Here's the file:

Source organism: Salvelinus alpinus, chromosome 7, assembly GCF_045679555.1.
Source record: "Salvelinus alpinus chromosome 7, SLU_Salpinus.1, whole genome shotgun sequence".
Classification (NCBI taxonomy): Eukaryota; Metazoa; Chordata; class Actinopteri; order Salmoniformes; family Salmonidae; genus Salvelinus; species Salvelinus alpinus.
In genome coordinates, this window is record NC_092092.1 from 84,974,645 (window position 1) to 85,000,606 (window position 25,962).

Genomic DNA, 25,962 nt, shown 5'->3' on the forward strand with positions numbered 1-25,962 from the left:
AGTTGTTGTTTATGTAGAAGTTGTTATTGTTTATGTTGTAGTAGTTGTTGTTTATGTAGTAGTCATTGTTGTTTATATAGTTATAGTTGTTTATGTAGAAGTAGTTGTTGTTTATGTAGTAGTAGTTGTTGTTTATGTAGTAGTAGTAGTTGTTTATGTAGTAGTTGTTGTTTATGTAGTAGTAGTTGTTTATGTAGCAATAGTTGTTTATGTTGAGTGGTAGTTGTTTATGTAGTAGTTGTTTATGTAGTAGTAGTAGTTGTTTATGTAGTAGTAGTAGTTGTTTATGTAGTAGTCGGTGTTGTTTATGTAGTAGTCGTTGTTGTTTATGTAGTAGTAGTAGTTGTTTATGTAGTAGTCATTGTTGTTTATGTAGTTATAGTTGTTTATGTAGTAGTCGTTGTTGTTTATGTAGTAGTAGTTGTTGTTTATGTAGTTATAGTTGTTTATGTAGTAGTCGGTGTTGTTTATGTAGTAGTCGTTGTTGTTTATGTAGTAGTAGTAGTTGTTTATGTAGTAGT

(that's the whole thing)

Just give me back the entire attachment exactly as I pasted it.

Source organism: Salvelinus alpinus, chromosome 7, assembly GCF_045679555.1.
Source record: "Salvelinus alpinus chromosome 7, SLU_Salpinus.1, whole genome shotgun sequence".
Classification (NCBI taxonomy): Eukaryota; Metazoa; Chordata; class Actinopteri; order Salmoniformes; family Salmonidae; genus Salvelinus; species Salvelinus alpinus.
In genome coordinates, this window is record NC_092092.1 from 84,974,645 (window position 1) to 85,000,606 (window position 25,962).

Genomic DNA, 25,962 nt, shown 5'->3' on the forward strand with positions numbered 1-25,962 from the left:
AGTTGTTGTTTATGTAGAAGTTGTTATTGTTTATGTTGTAGTAGTTGTTGTTTATGTAGTAGTCATTGTTGTTTATATAGTTATAGTTGTTTATGTAGAAGTAGTTGTTGTTTATGTAGTAGTAGTTGTTGTTTATGTAGTAGTAGTAGTTGTTTATGTAGTAGTTGTTGTTTATGTAGTAGTAGTTGTTTATGTAGCAATAGTTGTTTATGTTGAGTGGTAGTTGTTTATGTAGTAGTTGTTTATGTAGTAGTAGTAGTTGTTTATGTAGTAGTAGTAGTTGTTTATGTAGTAGTCGGTGTTGTTTATGTAGTAGTCGTTGTTGTTTATGTAGTAGTAGTAGTTGTTTATGTAGTAGTCATTGTTGTTTATGTAGTTATAGTTGTTTATGTAGTAGTCGTTGTTGTTTATGTAGTAGTAGTTGTTGTTTATGTAGTTATAGTTGTTTATGTAGTAGTCGGTGTTGTTTATGTAGTAGTCGTTGTTGTTTATGTAGTAGTAGTAGTTGTTTATGTAGTAGT